Morgellons worm – or Morgellons disease – is a misunderstood disease that, while very real to the Morgellons sufferer, is rarely recognized as a parasitic affliction by members of the medical community. In fact, sufferers are regularly condemned as delusional and treated accordingly.
Patients who fall under the Morgellons disease profile report a host of general symptoms. These include itching skin lesions that are similar to pimples. They may fester on their own and are often reinforced by scratching or picking at the wounds. Unusual sensations are reported, such as bugs crawling under the skin, through the hair, and in the ears.
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Many people believe that Morgellons is carried by nematodes – microscopic parasitic worms – which invade their host and contribute to the feeling of bugs (or worms) crawling on and under the skin.
Fibers also erupt from the skin and at these points, black specks can also be detected. Many patients report that balled cocoon-like threads are produced from the sores or even unblemished skin. These, indeed, have been observed by knowledgeable medical specialists who report that the fibers can be white or a host of other colors. These threads “glow” when viewed in ultraviolet light. However, to date, the source has not been pinpointed. Some believe that these fibers may also be the worms themselves.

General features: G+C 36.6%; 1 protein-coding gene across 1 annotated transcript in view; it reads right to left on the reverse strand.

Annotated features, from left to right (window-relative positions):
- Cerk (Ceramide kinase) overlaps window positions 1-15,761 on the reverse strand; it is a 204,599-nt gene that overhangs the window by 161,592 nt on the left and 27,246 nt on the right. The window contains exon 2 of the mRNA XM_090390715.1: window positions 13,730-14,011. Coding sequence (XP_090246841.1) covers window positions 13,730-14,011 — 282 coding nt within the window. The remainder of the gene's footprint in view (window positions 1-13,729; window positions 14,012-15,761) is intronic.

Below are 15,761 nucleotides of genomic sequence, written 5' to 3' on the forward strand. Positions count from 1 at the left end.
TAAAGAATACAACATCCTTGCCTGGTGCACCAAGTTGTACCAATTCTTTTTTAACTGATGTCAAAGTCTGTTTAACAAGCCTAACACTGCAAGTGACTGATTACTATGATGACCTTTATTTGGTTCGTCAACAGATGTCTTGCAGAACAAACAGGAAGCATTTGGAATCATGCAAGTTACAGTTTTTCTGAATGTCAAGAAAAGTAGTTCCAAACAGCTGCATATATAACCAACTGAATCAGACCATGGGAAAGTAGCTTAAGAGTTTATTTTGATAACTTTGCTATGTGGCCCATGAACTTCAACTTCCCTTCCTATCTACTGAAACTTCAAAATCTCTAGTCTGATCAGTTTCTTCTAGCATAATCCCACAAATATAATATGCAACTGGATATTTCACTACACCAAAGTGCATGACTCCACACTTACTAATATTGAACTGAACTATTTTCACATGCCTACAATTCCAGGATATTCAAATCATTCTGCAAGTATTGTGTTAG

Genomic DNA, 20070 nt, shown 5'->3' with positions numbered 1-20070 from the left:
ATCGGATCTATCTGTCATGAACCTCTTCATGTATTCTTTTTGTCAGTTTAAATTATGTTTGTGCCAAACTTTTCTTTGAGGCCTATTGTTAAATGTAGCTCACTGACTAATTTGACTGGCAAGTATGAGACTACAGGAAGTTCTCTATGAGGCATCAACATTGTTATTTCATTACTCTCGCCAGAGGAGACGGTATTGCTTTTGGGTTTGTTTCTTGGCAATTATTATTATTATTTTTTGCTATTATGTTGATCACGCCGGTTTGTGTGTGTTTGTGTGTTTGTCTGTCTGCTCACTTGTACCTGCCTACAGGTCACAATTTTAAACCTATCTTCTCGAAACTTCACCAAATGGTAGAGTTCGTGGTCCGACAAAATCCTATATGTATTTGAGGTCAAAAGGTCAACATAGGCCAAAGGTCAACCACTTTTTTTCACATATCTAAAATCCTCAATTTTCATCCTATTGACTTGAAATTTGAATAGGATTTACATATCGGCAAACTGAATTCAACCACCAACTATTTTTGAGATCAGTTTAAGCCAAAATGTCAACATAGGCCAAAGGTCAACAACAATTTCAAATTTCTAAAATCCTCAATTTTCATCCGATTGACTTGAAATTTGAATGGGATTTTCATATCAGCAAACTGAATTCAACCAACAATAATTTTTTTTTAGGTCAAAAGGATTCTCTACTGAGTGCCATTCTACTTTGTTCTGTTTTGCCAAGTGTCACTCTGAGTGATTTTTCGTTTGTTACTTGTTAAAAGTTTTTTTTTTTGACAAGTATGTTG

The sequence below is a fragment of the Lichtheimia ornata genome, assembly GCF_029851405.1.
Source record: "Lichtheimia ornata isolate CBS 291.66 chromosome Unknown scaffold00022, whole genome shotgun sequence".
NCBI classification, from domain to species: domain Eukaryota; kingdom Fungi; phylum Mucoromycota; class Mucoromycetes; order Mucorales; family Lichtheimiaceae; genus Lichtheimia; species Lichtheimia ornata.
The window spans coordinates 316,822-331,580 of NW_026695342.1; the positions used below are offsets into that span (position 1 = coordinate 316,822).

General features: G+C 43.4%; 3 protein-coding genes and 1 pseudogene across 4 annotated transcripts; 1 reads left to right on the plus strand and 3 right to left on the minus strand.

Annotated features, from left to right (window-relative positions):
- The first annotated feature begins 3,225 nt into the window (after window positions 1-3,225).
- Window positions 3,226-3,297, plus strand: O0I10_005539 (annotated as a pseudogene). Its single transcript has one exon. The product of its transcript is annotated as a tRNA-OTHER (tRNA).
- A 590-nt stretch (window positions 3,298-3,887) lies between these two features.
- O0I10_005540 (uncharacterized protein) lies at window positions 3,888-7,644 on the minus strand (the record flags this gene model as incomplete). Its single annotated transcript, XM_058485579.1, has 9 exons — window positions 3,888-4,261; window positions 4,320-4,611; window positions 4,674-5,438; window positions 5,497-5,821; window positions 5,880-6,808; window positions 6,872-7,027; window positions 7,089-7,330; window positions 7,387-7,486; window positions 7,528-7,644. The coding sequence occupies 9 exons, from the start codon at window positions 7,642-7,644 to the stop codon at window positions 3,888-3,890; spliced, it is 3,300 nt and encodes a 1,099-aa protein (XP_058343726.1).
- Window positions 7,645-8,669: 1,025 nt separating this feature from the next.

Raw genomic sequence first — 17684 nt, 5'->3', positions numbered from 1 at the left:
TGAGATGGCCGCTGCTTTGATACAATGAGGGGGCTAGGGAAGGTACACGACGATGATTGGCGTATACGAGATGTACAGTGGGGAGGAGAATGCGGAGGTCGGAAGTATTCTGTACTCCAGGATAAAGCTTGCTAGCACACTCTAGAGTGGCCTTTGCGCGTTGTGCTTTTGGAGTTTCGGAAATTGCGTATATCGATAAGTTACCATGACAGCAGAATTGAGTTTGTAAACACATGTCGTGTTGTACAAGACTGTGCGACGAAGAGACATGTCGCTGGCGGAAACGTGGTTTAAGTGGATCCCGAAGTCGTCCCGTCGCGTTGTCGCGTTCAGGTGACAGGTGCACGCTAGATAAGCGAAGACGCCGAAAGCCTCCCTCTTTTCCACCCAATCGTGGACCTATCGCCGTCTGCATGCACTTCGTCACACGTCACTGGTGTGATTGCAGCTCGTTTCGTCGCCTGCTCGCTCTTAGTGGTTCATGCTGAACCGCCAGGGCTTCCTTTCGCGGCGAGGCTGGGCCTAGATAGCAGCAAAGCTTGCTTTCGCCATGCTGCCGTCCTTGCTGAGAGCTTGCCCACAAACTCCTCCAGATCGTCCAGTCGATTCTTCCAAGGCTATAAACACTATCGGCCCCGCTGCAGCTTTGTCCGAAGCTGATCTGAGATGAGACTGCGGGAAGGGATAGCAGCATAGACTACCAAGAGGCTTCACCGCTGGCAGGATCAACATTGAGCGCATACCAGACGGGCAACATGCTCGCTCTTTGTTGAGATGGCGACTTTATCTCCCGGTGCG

Often the fibers, worms, or other detritis from Morgellons is invisible to the naked eye, but can be observed under ultra-violet light.
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Because of oft-invisible nature of the Morgellons worms and fibers, a diagnosis of psychosis often associated with Morgellons disease. Physicians and diagnosticians may treat the patient for Attention Deficit Disorder and Bipolar Disorder. A more common diagnosis is Delusional Parasitosis in which clinicians deduce that the patient is only “seeing” that which does not exist. A vast majority of physicians base this conclusion on proven textbook cases of mental delusions of parasitic infestations.
A host of other health issues accompany Morgellons disease, including chronic fatigue syndrome, multiple sclerosis, mental cloudiness, and the same bacterial manifestation as that found in Lyme disease.
There is little to prove whether the disease is contagious. Reports indicate that individuals may be the only infected person in a household while entire families are also dealing with symptoms that seem to have been contracted at the same time from an outside source.
The term Morgellons worm does not directly reflect on the disease itself. The name was applied based on similar cases in the 17th century in which fibrous “hairs” were reportedly erupting from the skin of young children. Morgellons was adopted for general use in reporting cases within the medical community and to attract governmental attention.
A worldwide community of support has developed and the formation of the Morgellons Foundation has brought a greater level of attention to this mysterious disease. While no absolute cures are offered, there is supposition that once certain skin immunity conditions are resolved, individuals may enjoy some relief from Morgellons worm.